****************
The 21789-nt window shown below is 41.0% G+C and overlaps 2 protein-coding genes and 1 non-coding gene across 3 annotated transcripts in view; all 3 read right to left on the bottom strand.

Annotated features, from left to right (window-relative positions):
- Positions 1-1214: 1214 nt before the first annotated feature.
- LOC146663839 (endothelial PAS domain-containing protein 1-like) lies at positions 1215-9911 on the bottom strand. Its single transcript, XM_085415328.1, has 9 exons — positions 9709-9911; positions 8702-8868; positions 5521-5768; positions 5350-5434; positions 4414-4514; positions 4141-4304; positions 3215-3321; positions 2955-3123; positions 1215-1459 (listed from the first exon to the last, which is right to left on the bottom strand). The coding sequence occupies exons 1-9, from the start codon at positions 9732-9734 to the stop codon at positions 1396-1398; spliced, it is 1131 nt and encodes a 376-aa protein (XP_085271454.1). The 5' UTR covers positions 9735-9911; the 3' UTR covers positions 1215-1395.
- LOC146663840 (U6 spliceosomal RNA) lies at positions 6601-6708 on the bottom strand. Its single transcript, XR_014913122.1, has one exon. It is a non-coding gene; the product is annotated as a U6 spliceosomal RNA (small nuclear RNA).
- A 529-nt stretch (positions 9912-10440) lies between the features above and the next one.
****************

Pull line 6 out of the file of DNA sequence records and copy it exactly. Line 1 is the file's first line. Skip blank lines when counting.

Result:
- A 529-nt stretch (positions 9912-10440) lies between the features above and the next one.